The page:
Eagles manuscript trial continues

Eagles manuscript trial continues

In recent days we announced the opening of a judicial proceeding in the New York court regarding the ownership” of some manuscripts of the texts of the Eagles, including that of their great success”Hotel California” (Read here).

To continue the trial, the testimony of was necessary Don Henley who made his third and final court appearance Wednesday, testifying in the matter involving nearly 100 pages of allegedly stolen Eagles lyrics dating back to the “Hotel California” era. Following his statements, further details of the affair became known.

Rare book collector Glenn Horowitz, former Roll & Roll Hall of Fame curator Craig Inciardi and rock auctioneer Edward Kosinki are all charged with fourth-degree conspiracy, which carries a maximum sentence of four years in prison. Horowitz was separately charged with attempted first-degree criminal possession of stolen property, as well as two counts of hindering prosecution. Inciardi and Kosinski are also charged with first-degree criminal possession.

Henley first noticed the lyrics pages appearing on auction sites in 2012. He bought the pages back for $8,500, but Henley chose not to proceed with the purchases when others surfaced in 2014 and 2016. “They had already extorted me once,” he said Monday during his first day of testimony. “I wouldn’t do it again.”

Apparently the release of all the documents could be traced back to Ed Sanders, who was assigned to write a book about the Eagles in the late 1970s and early 1980s. Sanders reportedly sold five blocks of lyrics to Horowitz for $50,000, who in turn sold them to Inciardi and Kosinski for $65,000.

Reports of police reports were filed in 2012, 2014 and 2016, together with letters requesting the return of the pages from the legitimate owners.

Henley answered questions from the defendants’ three attorneys Monday and Tuesday, focusing primarily on his conversations with Sanders. Henley claimed that he gave Sanders access to various materials at that time, including the aforementioned lyric pages, but he did not give Sanders permission to keep the materials or sell them.

He said this agreement was based on a 1979 contract between the Eagles and Sanders that allowed Sanders to sell the book manuscript to publishers, but also stipulated that the contents remain the property of the band.

The defense presented evidence indicating that Henley voluntarily sent Sanders materials to his home in Woodstock, New York, and that neither he nor anyone else in the Eagles’ entourage asked for them to be returned. (Henley said he couldn’t remember whether he was like that or not.) Defense lawyers also said the 1979 contract was never mentioned when the issue of the 2012, 2014 and 2016 complaints arose.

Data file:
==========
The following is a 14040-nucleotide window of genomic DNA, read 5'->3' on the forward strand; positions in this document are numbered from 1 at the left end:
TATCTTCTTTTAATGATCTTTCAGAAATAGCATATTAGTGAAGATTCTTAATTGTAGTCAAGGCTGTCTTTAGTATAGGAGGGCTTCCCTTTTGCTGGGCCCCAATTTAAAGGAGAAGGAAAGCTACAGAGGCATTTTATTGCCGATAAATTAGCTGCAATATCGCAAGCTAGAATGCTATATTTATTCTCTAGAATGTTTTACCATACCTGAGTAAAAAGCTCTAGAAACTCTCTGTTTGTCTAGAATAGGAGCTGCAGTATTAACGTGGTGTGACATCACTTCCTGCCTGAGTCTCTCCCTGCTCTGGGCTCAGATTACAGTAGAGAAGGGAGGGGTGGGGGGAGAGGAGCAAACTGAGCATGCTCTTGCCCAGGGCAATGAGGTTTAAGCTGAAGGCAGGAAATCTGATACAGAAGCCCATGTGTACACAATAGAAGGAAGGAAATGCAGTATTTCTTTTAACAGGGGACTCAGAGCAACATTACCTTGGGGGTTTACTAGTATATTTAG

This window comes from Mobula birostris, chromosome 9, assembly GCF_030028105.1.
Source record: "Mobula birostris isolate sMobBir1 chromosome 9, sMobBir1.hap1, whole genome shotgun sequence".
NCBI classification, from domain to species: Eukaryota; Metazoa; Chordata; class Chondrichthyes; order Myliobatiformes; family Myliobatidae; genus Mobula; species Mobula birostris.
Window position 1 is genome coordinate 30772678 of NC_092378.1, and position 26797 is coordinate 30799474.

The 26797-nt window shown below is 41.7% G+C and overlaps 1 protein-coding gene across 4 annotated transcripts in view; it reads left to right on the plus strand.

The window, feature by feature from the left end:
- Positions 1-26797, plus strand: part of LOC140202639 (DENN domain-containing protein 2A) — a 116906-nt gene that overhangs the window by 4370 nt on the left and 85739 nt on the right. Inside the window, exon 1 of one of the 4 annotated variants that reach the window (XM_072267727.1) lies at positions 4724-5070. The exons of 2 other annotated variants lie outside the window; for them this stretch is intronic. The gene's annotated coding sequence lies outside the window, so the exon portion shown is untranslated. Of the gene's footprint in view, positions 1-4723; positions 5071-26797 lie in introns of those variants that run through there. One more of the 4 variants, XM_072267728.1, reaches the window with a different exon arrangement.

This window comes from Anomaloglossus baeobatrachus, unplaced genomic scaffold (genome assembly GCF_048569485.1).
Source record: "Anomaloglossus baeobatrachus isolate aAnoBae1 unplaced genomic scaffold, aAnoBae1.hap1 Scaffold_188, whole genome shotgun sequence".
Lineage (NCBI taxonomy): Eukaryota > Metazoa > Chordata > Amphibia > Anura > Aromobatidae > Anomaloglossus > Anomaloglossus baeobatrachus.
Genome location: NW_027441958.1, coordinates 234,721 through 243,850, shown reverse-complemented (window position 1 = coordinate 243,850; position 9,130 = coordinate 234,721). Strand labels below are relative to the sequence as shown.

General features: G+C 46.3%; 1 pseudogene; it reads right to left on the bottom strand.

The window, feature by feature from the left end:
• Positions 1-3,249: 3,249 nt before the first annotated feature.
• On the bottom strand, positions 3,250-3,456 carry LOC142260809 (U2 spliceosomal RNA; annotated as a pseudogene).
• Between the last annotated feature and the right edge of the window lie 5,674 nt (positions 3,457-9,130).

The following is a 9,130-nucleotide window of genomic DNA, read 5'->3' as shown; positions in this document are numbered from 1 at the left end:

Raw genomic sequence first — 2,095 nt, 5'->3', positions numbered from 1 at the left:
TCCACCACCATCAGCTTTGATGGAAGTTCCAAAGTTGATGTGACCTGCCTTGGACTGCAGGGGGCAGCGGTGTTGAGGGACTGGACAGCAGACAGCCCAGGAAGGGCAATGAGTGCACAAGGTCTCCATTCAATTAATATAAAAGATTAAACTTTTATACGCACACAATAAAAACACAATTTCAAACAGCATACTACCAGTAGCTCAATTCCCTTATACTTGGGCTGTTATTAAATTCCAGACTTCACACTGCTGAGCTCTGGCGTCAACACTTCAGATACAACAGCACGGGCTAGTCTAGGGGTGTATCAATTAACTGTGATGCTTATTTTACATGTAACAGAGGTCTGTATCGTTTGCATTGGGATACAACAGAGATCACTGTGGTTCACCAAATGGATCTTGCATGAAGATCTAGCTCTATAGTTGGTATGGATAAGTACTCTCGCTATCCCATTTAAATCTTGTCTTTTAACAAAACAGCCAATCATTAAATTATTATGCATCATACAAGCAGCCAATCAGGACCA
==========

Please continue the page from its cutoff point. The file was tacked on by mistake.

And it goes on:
Henley was asked numerous questions about his relationship with drugs in the 1970s, as well as his conviction following the overdose of a teenage escort at his home in 1980.

Henley said that “sex, drugs and rock ‘n’ roll are not normative,” adding, however, “I’ve always been clear-headed when I was doing business.”

On Wednesday, during cross-examination conducted by Deputy District Attorney Aaron Ginandes, Henley was asked whether he needed to review documents in 2012, 2014 or 2016 to determine whether the pages were stolen from him.

Henley said no “because I always knew those were my property.” Ginandes stressed that the pages have always legally belonged to Henley regardless of where they were physically located over the years.

Horowitz’s attorney, Jonathan Bach, asked Henley whether the 1979 contract included a timeline for returning the materials. Henley confirmed that this was not the case, but that he had “a common sense understanding that he would return the materials once he was finished with them.”

One of Henley’s lawyers, Thomas Jirgal, was called as a witness Wednesday to discuss interactions with Sotheby’s after they listed the text pages for auction in 2016. He testified that he had not provided a copy of the 1979 contract at Sotheby’s at the time, and that he could not recall when a copy of the agreement was found. Jirgal added that Sotheby’s did not ask for evidence proving Henley was the rightful owner, noting that he would have provided it if asked.

And the question continues. It is unclear how long the trial will take. Henley meanwhile will resume touring with the Eagles on March 1st in Hollywood, Florida.